Tuesday, October 10, 2017

October and Spina Bifida Awareness



Hi friends! October is Spina Bifida Awareness Month!

It's an awesome time to remind folks what spina bifida really looks like. i.e. not something horrible and ugly but rather an awesomely cute little girl on the left side of your screen there!


So today... some basics!




Spina bifida is considered a birth defect. It takes place in utero typically before a woman even realizes that she is pregnant (week 3 or 4). And spina bifida is permanent. There are surgeries to repair the defect, but science has no created a way to regenerate the nerve damage lost. So, if your cousin's brother's wife's friend's hair dresser had spina bifida once but is fine now, then she was maybe healed by a guy that walks on water...





Having said all that, there definitely are varying forms of spina bifida. Some are extremely mild and people lead completely ordinary lives! Did you know that 1 in 4 people actually have spina bifida occulta and don't even know it?! Seriously!

However, the most common form is myelomeningocele (my-lo-my-nin-ja-seal) and it is also the most severe form. Bummer.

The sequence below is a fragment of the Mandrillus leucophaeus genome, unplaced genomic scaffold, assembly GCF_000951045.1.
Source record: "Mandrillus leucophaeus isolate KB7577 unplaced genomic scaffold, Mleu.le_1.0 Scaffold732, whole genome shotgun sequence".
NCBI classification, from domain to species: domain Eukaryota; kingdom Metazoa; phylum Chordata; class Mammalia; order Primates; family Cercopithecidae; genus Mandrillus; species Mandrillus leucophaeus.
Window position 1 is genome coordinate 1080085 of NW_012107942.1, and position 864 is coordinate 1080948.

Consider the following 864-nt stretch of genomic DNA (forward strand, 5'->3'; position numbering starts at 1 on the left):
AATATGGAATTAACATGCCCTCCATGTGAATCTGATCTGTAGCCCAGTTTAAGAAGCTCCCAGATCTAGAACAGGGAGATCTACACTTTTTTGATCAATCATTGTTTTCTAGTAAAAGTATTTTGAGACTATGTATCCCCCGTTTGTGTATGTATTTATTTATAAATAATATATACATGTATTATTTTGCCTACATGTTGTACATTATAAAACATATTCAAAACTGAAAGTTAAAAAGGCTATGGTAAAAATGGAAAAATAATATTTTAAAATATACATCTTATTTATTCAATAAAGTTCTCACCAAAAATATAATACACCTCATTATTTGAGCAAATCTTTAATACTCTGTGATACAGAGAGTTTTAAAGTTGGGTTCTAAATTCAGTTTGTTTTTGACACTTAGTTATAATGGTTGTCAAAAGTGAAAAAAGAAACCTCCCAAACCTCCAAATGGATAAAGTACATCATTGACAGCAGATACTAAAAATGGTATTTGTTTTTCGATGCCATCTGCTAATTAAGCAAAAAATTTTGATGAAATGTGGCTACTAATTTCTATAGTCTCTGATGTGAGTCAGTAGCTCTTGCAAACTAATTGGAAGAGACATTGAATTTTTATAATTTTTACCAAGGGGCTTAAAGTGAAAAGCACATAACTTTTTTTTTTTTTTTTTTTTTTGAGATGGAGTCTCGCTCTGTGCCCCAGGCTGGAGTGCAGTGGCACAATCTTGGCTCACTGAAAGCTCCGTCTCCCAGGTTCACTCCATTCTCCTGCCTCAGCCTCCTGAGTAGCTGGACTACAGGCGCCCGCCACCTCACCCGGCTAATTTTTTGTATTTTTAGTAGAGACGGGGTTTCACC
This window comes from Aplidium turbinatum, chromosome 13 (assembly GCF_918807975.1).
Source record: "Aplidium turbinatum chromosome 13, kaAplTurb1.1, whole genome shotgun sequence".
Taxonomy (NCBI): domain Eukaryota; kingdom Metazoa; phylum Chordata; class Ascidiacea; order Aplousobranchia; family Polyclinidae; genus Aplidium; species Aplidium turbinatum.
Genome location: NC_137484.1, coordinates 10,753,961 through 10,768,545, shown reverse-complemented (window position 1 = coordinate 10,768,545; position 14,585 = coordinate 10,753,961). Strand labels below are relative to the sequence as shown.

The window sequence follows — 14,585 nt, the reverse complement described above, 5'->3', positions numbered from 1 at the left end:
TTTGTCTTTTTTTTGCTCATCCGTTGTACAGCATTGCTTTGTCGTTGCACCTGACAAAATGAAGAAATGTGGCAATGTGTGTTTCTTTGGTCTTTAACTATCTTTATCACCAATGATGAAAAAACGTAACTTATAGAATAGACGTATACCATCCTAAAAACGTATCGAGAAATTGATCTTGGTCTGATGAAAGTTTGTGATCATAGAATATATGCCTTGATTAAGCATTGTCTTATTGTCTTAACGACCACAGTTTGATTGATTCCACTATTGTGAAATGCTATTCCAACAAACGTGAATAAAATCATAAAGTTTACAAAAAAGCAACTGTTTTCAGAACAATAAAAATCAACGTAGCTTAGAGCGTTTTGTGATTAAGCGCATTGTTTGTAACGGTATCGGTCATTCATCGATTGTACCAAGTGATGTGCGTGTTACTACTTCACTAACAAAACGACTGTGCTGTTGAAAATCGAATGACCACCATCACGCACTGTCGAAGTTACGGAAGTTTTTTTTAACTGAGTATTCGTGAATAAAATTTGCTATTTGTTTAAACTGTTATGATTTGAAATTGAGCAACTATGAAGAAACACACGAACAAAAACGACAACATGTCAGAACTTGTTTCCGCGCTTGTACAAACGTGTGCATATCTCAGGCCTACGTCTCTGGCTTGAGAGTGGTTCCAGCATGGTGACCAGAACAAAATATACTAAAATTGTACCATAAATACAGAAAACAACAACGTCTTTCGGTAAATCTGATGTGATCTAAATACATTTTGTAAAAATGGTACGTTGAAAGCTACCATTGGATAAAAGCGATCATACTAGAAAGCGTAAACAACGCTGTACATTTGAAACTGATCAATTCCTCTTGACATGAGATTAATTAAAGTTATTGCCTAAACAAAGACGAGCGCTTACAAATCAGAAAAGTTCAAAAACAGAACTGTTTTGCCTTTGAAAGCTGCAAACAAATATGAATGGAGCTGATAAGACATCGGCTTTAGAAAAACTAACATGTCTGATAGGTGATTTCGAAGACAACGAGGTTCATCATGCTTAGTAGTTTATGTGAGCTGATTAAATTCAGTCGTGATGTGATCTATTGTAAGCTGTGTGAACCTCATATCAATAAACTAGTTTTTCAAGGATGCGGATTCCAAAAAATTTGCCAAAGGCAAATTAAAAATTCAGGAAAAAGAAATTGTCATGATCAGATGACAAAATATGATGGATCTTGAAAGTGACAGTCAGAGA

Myelo spina bifida means that the nerves of the back are wiiiiide open and receiving full damage until repaired. They are protected by nothing. Unfortunately, this is the type of spina bifida that Eliza has. And her lesion begins at the T12 vertebrae (the last vertebrae in your thoracic area, about belly button level), which is relatively high. From that point down, things are questionable at best, but typically fully paralyzed. 


That's enough facts for now, but let me leave you (today and each day) with the most important thing...





They don't suffer from spina bifida. They aren't defined by spina bifida. 
Having spina bifida definitely means you might do a few things in a different way, and that's okay!
Inclusion is the new cool, friends!




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